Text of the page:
Sorry, WestJet. I’m not buying it.

Sorry, WestJet, I’m not buying it.

Your recent holiday-themed commercial may make some people feel all warm and fuzzy, but I can’t look past the shameless product placement and promotion of materialism.

In case you’ve avoided the internet this past week, here’s some background: WestJet set up an interactive video screen in an airport departure lounge, which allowed Calgary-boundWestJet-Logo travelers to scan their boarding passes and speak to Santa directly, asking for gifts along the way. While those passengers were in the air, WestJet staffers in Calgary went wild buying up gifts. When the planes touched down, the requested gifts came rolling down the carousel. The video is a commercial for WestJet and its partners, Best Buy and the CrossIron Mills Mall, plain and simple.

From a marketing perspective, full props for creativity. You were able to evoke that raw emotion from people – enough to get them to share your message with their friends online unprovoked – and that’s the goal of any viral video. Well played. People have been reduced to tears watching families open their surprise gifts, from dolls to 50-inch TVs. These same people then happily share it on facebook and twitter and elsewhere, giving WestJet the thousands of impressions it was hoping for.

As a human being though, I’m more than a little bit concerned that ads such as this get so much play.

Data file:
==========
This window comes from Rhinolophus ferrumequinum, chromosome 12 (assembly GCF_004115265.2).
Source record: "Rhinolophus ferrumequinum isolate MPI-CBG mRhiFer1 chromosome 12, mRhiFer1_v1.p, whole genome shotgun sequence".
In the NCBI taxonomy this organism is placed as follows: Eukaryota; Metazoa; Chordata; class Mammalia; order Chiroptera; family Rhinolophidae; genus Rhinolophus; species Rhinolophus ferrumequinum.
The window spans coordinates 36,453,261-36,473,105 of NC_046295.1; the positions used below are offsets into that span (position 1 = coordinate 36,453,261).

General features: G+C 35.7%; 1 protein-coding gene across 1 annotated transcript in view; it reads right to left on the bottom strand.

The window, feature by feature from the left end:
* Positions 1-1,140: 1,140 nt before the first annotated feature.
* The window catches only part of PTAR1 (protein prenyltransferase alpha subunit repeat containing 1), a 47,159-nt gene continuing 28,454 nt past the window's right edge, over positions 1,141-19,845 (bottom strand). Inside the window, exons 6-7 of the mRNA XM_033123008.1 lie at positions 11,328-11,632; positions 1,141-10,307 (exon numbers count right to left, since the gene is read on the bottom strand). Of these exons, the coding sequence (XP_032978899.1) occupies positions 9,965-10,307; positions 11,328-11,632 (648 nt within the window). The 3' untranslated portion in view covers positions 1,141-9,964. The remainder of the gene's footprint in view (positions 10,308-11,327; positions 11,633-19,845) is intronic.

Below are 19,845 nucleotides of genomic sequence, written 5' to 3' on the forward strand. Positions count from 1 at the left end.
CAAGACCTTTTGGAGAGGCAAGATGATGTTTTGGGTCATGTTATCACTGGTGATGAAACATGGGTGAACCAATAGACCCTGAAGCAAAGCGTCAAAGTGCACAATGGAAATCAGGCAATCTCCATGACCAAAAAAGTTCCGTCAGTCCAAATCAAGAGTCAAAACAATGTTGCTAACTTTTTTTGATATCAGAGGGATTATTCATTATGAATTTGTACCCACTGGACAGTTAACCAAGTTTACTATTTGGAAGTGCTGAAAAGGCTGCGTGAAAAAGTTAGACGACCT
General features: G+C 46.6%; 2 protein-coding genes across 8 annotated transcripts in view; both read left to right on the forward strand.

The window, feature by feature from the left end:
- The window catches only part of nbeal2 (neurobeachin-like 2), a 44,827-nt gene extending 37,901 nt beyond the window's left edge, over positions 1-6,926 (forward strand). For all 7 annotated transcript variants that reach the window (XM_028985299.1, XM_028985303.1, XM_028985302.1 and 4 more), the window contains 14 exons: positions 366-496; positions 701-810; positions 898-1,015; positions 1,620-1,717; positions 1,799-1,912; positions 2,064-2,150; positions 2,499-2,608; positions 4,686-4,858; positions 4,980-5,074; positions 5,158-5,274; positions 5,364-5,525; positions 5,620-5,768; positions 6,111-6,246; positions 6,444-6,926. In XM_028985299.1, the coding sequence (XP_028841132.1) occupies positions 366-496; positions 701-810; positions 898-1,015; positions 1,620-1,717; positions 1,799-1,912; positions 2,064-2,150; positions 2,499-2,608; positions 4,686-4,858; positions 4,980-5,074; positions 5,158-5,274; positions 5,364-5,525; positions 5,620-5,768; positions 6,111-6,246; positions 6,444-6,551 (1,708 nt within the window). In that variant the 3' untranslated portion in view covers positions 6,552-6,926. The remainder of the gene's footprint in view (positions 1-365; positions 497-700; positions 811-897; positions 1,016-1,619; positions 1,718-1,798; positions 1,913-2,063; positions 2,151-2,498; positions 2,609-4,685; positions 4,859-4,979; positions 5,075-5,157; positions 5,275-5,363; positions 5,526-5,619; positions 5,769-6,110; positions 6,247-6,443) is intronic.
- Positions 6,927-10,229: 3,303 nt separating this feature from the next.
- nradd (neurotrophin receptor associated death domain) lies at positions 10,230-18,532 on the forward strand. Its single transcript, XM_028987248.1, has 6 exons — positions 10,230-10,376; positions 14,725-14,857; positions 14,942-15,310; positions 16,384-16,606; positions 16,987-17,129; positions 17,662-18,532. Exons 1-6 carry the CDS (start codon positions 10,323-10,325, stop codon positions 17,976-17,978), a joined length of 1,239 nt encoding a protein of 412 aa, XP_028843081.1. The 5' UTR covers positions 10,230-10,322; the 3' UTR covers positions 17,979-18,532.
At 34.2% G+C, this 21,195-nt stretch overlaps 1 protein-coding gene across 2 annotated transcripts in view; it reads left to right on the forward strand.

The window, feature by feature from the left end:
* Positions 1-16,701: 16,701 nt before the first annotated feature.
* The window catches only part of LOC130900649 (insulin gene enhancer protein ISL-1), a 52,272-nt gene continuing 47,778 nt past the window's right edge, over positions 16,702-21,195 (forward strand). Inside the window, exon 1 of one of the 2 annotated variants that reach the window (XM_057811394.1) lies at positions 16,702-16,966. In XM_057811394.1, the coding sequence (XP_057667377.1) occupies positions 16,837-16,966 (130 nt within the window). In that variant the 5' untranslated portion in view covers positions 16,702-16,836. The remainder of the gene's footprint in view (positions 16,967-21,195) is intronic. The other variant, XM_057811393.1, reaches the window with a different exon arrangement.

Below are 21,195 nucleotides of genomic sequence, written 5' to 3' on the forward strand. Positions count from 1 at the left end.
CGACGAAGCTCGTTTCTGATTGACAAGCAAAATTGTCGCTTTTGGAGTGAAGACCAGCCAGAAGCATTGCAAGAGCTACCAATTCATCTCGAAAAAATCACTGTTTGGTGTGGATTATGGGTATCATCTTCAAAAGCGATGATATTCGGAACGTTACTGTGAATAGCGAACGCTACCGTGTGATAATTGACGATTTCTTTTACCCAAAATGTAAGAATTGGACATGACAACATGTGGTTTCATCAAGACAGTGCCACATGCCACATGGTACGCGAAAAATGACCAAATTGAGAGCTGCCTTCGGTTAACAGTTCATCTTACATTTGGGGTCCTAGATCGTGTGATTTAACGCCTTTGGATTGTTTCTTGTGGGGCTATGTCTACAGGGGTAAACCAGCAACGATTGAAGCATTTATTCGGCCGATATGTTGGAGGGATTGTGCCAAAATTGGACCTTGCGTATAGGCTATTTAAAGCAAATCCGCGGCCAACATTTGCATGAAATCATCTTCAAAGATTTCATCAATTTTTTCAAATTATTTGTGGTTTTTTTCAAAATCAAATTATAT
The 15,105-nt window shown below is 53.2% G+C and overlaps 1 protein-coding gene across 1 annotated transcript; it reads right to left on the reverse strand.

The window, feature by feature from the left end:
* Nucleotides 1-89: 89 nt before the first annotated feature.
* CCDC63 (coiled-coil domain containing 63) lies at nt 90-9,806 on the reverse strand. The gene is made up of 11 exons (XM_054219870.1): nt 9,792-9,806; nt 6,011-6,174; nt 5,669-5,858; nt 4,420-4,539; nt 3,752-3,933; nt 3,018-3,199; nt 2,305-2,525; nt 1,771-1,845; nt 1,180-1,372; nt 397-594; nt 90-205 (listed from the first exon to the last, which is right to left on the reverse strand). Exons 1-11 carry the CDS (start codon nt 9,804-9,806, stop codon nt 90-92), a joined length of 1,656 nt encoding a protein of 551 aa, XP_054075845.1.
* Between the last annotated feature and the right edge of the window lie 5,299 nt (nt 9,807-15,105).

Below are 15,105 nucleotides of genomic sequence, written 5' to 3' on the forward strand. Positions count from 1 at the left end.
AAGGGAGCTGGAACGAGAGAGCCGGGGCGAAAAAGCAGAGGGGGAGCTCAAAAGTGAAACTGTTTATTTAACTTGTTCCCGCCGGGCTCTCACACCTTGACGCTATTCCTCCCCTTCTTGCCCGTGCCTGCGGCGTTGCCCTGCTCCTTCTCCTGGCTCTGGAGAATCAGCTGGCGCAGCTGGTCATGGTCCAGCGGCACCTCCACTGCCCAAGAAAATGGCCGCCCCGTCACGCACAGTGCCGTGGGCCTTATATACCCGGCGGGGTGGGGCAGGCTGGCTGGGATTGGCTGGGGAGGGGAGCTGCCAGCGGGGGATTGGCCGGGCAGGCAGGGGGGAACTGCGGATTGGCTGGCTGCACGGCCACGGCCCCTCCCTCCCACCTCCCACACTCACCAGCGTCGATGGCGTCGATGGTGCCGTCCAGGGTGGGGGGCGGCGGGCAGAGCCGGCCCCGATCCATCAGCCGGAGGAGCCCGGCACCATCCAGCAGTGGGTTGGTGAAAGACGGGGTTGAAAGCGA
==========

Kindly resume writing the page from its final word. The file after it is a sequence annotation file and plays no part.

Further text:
Since the advent of the internet, the line between art and advertising is increasingly blurred. Case in point, Will Ferrell’s character has infiltrated legitimate newscasts and curling events, further blending the line between reality and real life, and yet I’ve ate it up like everyone else. How do we separate fact from fiction though? It’s becoming nearly impossible to cut through the noise. We’re bombarded with messaging on the web, in our email inboxes and everywhere else in between.

Here’s my take home message: Don’t believe everything you read at first glance, even if Wikipedia verifies it (LOL). We’ve been taught to believe everything we read, because what was once published in a newspaper went through a rigorous editing process. That fact-checking process rarely exists anymore in this age of instant information. Any Joe Blow, myself included, can make S*&# up on the internet, and if it’s controversial or interesting, it can move up the chain and be sourced as fact in high profile blogs and eventually mainstream media.

That’s scary, isn’t it?

See the WestJet video here:



Posted in


Mitch Calvert is a Winnipeg-based fitness coach for men and women like his former self. Heavyset in his 20s, he lost 60 pounds and now helps clients find their spark and lose the weight for life.